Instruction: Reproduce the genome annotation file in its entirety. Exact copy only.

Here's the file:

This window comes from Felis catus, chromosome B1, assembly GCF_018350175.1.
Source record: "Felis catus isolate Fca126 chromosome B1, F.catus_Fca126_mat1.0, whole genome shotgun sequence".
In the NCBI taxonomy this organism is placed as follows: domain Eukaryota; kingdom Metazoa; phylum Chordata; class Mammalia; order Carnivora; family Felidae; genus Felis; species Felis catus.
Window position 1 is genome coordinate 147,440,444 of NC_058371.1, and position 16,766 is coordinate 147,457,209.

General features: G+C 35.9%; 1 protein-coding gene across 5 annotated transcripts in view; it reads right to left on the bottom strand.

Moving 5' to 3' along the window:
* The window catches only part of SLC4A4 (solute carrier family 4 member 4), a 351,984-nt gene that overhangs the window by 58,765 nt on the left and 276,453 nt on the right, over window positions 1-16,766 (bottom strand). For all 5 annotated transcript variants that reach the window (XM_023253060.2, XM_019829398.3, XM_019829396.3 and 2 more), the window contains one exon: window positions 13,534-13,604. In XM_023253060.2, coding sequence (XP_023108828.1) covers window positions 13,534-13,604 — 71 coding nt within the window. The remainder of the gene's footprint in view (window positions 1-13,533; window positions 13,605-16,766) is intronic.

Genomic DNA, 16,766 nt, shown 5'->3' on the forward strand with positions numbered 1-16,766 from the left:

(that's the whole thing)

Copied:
This window comes from Felis catus, chromosome B1, assembly GCF_018350175.1.
Source record: "Felis catus isolate Fca126 chromosome B1, F.catus_Fca126_mat1.0, whole genome shotgun sequence".
In the NCBI taxonomy this organism is placed as follows: domain Eukaryota; kingdom Metazoa; phylum Chordata; class Mammalia; order Carnivora; family Felidae; genus Felis; species Felis catus.
Window position 1 is genome coordinate 147,440,444 of NC_058371.1, and position 16,766 is coordinate 147,457,209.

General features: G+C 35.9%; 1 protein-coding gene across 5 annotated transcripts in view; it reads right to left on the bottom strand.

Moving 5' to 3' along the window:
* The window catches only part of SLC4A4 (solute carrier family 4 member 4), a 351,984-nt gene that overhangs the window by 58,765 nt on the left and 276,453 nt on the right, over window positions 1-16,766 (bottom strand). For all 5 annotated transcript variants that reach the window (XM_023253060.2, XM_019829398.3, XM_019829396.3 and 2 more), the window contains one exon: window positions 13,534-13,604. In XM_023253060.2, coding sequence (XP_023108828.1) covers window positions 13,534-13,604 — 71 coding nt within the window. The remainder of the gene's footprint in view (window positions 1-13,533; window positions 13,605-16,766) is intronic.

Genomic DNA, 16,766 nt, shown 5'->3' on the forward strand with positions numbered 1-16,766 from the left: